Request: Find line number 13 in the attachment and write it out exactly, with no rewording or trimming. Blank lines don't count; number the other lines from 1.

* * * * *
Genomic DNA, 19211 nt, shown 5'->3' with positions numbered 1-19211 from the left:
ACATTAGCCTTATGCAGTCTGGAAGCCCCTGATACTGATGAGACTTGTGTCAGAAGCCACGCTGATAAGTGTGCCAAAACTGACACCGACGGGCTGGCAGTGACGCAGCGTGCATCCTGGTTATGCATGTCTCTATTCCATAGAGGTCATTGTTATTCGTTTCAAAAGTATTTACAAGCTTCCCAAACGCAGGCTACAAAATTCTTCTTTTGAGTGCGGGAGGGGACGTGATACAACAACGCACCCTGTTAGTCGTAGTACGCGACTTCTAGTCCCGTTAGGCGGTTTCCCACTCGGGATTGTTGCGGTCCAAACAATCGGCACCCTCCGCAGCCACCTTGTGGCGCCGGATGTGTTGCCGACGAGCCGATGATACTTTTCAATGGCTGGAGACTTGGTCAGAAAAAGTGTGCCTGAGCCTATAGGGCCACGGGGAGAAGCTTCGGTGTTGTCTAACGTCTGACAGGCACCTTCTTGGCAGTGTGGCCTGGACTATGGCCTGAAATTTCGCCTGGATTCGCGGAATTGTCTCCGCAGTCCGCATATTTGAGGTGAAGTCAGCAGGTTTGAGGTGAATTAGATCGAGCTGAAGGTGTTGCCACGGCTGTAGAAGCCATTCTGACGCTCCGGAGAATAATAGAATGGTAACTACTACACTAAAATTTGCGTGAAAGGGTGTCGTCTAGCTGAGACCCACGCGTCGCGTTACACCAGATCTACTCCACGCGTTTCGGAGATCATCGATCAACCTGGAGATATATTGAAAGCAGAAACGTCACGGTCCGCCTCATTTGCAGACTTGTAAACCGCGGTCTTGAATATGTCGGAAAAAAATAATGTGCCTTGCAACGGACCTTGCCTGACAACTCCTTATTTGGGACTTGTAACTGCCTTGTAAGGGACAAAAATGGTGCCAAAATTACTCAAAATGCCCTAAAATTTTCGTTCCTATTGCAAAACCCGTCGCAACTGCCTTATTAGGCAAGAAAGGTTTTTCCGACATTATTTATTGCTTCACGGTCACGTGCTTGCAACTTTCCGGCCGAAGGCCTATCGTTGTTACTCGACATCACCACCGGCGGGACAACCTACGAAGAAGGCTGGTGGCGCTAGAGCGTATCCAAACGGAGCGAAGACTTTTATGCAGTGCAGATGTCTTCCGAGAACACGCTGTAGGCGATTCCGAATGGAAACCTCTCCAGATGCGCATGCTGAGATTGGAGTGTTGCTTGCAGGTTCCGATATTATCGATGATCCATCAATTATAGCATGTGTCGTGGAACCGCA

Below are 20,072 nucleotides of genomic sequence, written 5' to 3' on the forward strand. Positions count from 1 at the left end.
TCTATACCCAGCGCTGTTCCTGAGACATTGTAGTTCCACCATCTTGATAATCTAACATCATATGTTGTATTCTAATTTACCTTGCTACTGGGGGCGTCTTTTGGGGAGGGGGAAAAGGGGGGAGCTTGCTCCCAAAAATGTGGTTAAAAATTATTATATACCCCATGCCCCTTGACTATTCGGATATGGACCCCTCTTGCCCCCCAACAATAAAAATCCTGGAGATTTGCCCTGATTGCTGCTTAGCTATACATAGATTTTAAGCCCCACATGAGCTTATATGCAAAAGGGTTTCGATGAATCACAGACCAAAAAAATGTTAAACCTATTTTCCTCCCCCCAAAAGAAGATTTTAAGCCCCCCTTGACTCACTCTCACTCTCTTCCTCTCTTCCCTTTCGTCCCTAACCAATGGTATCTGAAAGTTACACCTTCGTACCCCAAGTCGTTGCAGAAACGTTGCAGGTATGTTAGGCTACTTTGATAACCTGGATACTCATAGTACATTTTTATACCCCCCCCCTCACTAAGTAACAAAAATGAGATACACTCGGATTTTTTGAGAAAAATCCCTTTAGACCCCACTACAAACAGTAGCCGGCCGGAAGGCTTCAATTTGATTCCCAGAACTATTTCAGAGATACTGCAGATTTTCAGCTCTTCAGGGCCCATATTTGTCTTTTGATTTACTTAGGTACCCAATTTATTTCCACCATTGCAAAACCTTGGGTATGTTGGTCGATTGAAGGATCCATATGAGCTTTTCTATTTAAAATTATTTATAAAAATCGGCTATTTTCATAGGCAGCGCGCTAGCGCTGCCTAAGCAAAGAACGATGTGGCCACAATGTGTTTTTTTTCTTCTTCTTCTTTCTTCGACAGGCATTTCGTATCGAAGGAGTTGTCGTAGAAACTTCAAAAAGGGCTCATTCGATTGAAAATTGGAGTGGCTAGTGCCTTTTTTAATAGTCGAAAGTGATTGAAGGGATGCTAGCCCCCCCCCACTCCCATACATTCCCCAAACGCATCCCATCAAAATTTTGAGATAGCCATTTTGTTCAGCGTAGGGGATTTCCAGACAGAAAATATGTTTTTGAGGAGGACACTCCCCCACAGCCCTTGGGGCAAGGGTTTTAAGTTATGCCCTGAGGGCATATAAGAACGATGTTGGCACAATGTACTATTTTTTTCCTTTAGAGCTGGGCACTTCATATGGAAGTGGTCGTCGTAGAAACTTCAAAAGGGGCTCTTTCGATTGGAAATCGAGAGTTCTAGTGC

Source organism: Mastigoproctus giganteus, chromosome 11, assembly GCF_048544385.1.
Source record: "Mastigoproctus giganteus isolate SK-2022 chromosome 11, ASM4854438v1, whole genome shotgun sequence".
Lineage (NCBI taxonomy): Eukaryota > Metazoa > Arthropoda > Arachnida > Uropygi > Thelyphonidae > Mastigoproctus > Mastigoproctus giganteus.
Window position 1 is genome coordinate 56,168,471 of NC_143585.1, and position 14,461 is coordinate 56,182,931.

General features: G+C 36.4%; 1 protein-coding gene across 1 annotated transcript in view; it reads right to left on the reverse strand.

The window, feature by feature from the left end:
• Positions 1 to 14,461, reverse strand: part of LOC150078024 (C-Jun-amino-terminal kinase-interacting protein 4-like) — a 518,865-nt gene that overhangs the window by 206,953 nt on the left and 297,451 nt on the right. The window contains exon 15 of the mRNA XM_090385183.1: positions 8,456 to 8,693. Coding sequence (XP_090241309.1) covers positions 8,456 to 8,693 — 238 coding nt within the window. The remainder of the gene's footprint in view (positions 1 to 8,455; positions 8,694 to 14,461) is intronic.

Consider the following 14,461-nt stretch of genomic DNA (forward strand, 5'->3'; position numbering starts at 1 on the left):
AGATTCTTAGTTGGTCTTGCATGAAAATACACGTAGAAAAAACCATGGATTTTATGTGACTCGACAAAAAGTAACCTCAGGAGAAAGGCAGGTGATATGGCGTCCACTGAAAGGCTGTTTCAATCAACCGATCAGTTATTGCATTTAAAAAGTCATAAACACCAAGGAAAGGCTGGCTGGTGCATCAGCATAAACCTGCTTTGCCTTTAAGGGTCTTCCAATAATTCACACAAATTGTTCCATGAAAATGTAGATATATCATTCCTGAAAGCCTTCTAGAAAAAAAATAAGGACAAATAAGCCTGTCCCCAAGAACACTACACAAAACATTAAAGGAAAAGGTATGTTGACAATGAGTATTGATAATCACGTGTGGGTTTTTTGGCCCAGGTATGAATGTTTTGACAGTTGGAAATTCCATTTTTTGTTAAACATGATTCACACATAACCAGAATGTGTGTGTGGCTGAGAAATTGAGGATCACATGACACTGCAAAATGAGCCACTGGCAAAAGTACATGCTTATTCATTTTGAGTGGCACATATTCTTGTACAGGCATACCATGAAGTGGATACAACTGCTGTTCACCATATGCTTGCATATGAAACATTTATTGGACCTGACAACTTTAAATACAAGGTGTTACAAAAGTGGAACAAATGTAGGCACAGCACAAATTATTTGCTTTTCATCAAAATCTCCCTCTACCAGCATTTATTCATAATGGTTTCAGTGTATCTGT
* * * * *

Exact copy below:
AGATTCTTAGTTGGTCTTGCATGAAAATACACGTAGAAAAAACCATGGATTTTATGTGACTCGACAAAAAGTAACCTCAGGAGAAAGGCAGGTGATATGGCGTCCACTGAAAGGCTGTTTCAATCAACCGATCAGTTATTGCATTTAAAAAGTCATAAACACCAAGGAAAGGCTGGCTGGTGCATCAGCATAAACCTGCTTTGCCTTTAAGGGTCTTCCAATAATTCACACAAATTGTTCCATGAAAATGTAGATATATCATTCCTGAAAGCCTTCTAGAAAAAAAATAAGGACAAATAAGCCTGTCCCCAAGAACACTACACAAAACATTAAAGGAAAAGGTATGTTGACAATGAGTATTGATAATCACGTGTGGGTTTTTTGGCCCAGGTATGAATGTTTTGACAGTTGGAAATTCCATTTTTTGTTAAACATGATTCACACATAACCAGAATGTGTGTGTGGCTGAGAAATTGAGGATCACATGACACTGCAAAATGAGCCACTGGCAAAAGTACATGCTTATTCATTTTGAGTGGCACATATTCTTGTACAGGCATACCATGAAGTGGATACAACTGCTGTTCACCATATGCTTGCATATGAAACATTTATTGGACCTGACAACTTTAAATACAAGGTGTTACAAAAGTGGAACAAATGTAGGCACAGCACAAATTATTTGCTTTTCATCAAAATCTCCCTCTACCAGCATTTATTCATAATGGTTTCAGTGTATCTGT